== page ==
(In thousands)
 
   
June 30,
 2010
   
December 31,
 2009
 
   
(unaudited)
      (1)  
ASSETS
             
Current assets:
             
Cash and cash equivalents
  $ 185,156     $ 169,230  
Accounts receivable, net of allowances of $970 and $868 at June 30, 2010 and December 31, 2009, respectively
    37,986       40,826  
Inventories
    9,735       10,502  
Prepaid expenses
    7,950       8,780  
Deferred tax assets
    15,711       15,247  
Other current assets
    5,908       6,159  
Total current assets
    262,446       250,744  
Property and equipment, net
    13,729       13,209  
Non-current net investment in sales-type leases
    10,135       10,104  
Goodwill
    24,982       24,982  
Other intangible assets
    3,270       4,233  
Non-current deferred tax assets
    9,807       9,666  
Other assets
    9,125       9,322  
Total assets
  $ 333,494     $ 322,260  
LIABILITIES AND STOCKHOLDERS’ EQUITY
               
Current liabilities:
               
Accounts payable
  $ 9,968     $ 10,313  
Accrued compensation
    6,025       8,095  
Accrued liabilities
    13,115       11,997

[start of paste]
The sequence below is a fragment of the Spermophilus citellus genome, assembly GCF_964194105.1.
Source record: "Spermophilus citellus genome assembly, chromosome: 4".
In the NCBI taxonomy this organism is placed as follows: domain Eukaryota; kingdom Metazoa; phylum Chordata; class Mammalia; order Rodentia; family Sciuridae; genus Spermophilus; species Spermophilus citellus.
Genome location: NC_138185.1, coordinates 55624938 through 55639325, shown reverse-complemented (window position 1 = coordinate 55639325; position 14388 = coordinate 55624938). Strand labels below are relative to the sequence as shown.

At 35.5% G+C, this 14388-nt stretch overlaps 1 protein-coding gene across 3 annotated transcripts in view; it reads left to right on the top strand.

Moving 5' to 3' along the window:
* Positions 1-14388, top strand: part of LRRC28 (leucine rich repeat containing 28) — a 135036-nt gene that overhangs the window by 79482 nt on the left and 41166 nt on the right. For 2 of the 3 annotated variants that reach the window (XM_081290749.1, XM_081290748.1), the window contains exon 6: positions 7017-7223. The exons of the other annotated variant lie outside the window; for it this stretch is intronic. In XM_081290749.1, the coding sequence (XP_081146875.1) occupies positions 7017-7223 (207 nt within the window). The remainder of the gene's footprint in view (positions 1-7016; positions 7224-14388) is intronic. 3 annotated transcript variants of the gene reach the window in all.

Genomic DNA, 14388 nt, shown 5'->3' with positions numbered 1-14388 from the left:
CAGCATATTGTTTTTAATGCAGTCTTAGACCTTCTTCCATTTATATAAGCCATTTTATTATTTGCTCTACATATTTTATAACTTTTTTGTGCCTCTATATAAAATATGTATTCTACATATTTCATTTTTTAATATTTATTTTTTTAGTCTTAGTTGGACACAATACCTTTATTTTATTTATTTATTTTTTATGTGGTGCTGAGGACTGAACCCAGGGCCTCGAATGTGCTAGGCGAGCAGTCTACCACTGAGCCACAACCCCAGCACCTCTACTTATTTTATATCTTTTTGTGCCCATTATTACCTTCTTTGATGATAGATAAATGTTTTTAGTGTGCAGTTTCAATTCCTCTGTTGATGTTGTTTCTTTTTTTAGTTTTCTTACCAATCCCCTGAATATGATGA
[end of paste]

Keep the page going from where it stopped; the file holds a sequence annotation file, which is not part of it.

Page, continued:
Deferred service revenue
    14,777       14,457  
Deferred gross profit
    12,854       13,689  
Total current liabilities
    56,739       58,551  
Long-term deferred service revenue
    19,656       20,810  
Other long-term liabilities
    657       595  
Total liabilities
    77,052       79,956  
Stockholders’ equity:
               
Total stockholders’ equity
    256,442       242,304  
Total liabilities and stockholders’ equity
  $ 333,494     $ 322,260  
 




(1)  Information derived from our December 31, 2009 audited Consolidated Financial Statements.
 
The accompanying notes are an integral part of these condensed consolidated financial statements.
 




 
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OMNICELL, INC.
 
UNAUDITED CONDENSED CONSOLIDATED STATEMENTS OF OPERATIONS
(In thousands, except per share data)
 
         
Three Months Ended June 30,
   
Six Months Ended June 30,
 
      20       2010       2009       2010       2009  
Revenues:
                                       
Product revenues
          $ 42,023     $ 41,983     $ 84,318     $ 84,278  
Services and other revenues
            12,670       10,660       24,535       20,569  
Total revenues
            54,693       52,643       108,853       104,847  
Cost of revenues:
                                       
Cost of product revenues
            19,009       19,175       38,274       39,455  
Cost of services and other revenues
            6,816       6,539       14,125       13,434  
Restructuring charges
                              1,209  
Total cost of revenues
            25,825       25,714       52,399       54,098  
Gross profit